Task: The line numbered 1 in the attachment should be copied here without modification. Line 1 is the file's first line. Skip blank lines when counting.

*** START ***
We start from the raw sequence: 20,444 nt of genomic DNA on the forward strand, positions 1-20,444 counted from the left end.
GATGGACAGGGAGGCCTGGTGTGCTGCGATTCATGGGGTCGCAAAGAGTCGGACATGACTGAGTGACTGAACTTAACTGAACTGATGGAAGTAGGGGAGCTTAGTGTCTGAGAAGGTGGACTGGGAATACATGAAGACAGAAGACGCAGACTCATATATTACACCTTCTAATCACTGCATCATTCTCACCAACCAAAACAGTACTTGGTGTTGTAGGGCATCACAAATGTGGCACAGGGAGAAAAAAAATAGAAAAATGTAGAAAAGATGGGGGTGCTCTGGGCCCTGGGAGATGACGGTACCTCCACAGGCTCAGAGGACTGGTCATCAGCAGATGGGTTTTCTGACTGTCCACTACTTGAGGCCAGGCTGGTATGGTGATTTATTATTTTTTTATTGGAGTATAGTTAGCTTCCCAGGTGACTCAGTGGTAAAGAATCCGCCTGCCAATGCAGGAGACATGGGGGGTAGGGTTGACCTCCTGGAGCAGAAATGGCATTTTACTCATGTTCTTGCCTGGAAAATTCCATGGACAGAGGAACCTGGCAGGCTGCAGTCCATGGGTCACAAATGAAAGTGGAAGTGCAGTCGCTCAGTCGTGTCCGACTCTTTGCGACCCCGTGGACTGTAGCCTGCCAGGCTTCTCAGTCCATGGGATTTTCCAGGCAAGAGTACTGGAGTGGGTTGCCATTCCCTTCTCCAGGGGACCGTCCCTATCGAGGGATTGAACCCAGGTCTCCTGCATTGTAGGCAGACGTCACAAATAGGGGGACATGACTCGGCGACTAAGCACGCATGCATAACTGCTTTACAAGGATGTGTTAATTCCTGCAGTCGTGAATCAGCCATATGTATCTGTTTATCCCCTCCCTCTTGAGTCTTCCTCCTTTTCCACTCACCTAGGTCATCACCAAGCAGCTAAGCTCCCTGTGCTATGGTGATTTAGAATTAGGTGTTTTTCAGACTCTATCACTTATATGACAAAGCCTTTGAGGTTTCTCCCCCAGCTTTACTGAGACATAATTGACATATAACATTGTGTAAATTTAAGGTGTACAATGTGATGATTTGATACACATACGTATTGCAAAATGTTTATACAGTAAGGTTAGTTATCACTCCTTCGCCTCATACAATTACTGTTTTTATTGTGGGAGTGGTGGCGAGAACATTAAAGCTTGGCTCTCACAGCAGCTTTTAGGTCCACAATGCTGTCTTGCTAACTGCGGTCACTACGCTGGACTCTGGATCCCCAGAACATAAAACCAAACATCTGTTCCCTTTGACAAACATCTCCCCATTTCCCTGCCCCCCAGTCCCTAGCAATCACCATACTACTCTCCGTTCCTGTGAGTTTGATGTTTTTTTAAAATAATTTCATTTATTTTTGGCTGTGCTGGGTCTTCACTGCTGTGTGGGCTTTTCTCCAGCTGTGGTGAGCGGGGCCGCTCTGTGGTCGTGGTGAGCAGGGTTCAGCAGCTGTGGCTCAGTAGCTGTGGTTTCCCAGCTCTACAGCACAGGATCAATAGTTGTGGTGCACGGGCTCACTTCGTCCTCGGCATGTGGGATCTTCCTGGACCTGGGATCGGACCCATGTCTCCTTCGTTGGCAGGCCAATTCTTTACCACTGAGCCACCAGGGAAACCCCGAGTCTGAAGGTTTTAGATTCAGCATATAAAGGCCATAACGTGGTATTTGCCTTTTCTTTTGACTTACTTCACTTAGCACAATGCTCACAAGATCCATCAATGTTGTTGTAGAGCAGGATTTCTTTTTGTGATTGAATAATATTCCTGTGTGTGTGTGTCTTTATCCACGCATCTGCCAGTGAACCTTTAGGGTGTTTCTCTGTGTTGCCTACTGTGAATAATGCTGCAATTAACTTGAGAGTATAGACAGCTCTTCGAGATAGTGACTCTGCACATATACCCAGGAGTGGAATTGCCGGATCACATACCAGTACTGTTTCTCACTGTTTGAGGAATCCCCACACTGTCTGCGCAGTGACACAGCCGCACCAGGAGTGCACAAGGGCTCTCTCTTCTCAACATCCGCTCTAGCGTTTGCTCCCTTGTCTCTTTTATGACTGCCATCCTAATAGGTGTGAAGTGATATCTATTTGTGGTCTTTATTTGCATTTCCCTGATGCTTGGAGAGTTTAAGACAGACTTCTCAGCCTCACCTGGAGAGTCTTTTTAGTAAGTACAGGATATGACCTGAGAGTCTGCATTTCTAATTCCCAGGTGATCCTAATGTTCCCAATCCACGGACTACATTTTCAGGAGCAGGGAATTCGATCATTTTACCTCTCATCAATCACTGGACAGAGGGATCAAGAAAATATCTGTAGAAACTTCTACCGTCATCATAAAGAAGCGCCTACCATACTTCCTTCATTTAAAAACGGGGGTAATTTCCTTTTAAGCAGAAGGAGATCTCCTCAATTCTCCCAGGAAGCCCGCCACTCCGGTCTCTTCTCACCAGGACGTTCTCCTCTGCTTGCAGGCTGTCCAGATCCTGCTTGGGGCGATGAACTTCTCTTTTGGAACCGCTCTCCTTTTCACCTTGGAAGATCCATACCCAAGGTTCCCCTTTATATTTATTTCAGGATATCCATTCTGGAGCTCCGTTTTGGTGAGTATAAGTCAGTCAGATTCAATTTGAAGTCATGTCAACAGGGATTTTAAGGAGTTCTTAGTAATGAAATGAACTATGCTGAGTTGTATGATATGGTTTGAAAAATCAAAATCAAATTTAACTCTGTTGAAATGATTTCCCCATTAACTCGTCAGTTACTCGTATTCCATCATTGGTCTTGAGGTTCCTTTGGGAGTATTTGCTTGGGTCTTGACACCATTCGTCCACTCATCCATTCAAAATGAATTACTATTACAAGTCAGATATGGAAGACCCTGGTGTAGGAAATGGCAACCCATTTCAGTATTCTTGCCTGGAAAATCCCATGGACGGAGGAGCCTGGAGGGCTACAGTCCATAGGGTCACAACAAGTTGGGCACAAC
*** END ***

We start from the raw sequence: 20,444 nt of genomic DNA on the forward strand, positions 1-20,444 counted from the left end.